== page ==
Researchers and attendees at the Alzheimer’s Association International Conference this week in Toronto waited eagerly to hear the results of the recent 15-month trial of a new drug aimed to help treat Alzheimer’s. However, the drug which was trialed, leuco-methylthioninium-bis (LMTM) yielded extremely disappointing results. Most of those who participated in the trial saw no meaningful benefit, which is upsetting in the world of Alzheimer’s research.
LMTM was supposed to work by targeting the person with Alzheimer’s tau, a protein which builds up in the brain as the disease progresses.
“Alzheimer’s, the most common form of dementia, is a chronic neurodegenerative disease characterized by a progressive loss of brain tissue with a concomitant accumulation of two proteins: amyloid-β and tau.”
Researchers believe that after amyloid has triggered nerve cells to die, the tau in them starts to disintegrate. These masses then make it difficult for the brain to function normally, and LMTM helps stop the tau from gathering into places that could potentially get in the way of brain activity.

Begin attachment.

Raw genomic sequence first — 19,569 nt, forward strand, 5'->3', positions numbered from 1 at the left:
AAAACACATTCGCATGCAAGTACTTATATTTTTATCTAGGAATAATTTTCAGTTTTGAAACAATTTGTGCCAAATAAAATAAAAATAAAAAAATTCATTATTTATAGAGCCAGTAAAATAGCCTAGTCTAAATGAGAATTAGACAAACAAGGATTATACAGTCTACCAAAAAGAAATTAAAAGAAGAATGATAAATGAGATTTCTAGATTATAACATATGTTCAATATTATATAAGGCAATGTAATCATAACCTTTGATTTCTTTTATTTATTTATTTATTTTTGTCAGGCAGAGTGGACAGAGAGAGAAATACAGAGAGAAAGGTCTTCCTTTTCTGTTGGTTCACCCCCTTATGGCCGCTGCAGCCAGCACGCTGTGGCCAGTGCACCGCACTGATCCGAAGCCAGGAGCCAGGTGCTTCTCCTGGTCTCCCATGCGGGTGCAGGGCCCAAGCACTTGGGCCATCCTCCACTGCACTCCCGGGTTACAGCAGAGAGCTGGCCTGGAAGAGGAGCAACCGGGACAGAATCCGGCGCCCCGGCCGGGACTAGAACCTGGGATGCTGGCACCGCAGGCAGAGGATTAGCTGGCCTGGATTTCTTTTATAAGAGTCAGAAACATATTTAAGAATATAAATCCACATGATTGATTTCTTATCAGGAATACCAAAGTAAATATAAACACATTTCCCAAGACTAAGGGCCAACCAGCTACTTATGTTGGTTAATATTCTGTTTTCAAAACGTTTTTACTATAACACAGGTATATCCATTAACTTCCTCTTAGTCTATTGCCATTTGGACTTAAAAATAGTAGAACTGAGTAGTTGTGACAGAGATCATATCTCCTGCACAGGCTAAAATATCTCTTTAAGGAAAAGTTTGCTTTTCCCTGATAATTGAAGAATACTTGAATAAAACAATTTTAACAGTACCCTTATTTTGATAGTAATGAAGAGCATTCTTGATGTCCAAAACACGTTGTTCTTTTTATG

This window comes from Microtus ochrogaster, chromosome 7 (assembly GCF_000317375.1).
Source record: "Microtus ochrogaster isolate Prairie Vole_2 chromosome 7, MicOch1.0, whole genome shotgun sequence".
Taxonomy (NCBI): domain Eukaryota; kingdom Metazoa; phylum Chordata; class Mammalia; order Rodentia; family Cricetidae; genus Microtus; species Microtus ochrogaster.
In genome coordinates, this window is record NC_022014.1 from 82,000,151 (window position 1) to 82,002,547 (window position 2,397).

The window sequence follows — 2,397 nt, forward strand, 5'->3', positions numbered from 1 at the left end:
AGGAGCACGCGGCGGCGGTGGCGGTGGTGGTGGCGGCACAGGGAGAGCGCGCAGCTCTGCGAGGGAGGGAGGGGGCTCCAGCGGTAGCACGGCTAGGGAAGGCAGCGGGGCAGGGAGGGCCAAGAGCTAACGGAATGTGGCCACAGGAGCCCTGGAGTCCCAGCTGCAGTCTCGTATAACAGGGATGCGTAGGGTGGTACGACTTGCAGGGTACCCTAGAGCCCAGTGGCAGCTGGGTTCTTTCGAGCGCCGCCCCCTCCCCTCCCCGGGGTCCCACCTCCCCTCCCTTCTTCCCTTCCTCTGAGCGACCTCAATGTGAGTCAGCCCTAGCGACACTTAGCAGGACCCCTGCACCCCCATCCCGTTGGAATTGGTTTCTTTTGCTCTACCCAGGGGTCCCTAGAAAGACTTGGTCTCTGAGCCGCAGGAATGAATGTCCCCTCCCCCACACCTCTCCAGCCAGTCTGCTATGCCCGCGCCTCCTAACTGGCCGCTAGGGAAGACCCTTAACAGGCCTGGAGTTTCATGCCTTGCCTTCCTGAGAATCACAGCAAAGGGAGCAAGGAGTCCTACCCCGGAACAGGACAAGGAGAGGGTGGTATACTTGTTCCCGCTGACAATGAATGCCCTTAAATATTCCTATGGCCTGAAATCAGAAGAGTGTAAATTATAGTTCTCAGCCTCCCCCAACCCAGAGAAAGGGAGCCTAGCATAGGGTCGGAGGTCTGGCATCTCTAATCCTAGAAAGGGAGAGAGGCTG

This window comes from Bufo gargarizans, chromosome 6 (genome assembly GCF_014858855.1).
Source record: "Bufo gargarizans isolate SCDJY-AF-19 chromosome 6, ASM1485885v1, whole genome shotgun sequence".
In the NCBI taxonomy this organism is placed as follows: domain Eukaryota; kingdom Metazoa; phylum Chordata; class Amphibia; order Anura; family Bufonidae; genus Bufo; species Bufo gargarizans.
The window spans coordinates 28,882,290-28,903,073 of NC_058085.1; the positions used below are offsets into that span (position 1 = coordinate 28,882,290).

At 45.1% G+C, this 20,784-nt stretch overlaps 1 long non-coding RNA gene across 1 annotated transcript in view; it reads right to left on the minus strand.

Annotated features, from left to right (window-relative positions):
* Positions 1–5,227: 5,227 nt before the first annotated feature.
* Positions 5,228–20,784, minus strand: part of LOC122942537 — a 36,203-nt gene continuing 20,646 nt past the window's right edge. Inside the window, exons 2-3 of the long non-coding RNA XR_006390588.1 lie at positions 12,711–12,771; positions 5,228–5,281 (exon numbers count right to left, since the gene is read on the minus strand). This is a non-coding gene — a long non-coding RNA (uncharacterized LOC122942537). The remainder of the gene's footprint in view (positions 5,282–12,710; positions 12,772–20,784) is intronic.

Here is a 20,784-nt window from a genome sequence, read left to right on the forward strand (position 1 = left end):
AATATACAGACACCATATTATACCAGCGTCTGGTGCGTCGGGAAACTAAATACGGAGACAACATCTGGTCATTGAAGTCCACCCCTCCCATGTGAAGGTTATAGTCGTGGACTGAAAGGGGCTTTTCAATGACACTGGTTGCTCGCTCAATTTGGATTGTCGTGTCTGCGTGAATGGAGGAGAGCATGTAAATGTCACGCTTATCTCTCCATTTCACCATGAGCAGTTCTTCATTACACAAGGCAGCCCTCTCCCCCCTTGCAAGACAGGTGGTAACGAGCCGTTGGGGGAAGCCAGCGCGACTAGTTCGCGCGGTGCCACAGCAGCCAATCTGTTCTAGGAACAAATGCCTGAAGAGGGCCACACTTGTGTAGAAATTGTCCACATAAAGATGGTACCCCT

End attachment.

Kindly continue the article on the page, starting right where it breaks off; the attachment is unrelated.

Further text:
Eight-hundred and ninety-one people with mild to moderate Alzheimer’s took part in the study. Sadly, those who took the LMTM did not have any noticeable difference in their symptoms compared to those who were assigned the placebo.
However, this doesn’t mean the drug is a total wash. Researchers found that the drug was fairly ineffective for those who have taken other Alzheimer’s drugs in the past or are on other Alzheimer’s drugs. Those who only took the LMTM were found to have their brain shrink at a rate of 33 per cent slower than those on the placebo, which is promising, as brain shrinkage is a sign of advanced Alzheimer’s.
While scientists are aware that after this trial that anti-tau drugs alone won’t reverse the symptoms of Alzheimer’s, they do know it plays a role and will be conducting further research on it in the near future.
Meanwhile other trials will be underway for several other drugs that may hold promise. Scientists say that previously, misdiagnosis may have played a role in the ineffectiveness of drug trials. However, going forward, many of the trials will require a positive diagnosis through a positive PET scan or spinal tap. 
Researchers confirm that this is an exciting time in the field of Alzheimer’s research, and likely something good will come out of the LMTM trial.
 Time Magazine
Anna Scanlon is an author of YA and historical fiction and a PhD student at the University of Leicester where she is finishing her degree in modern history.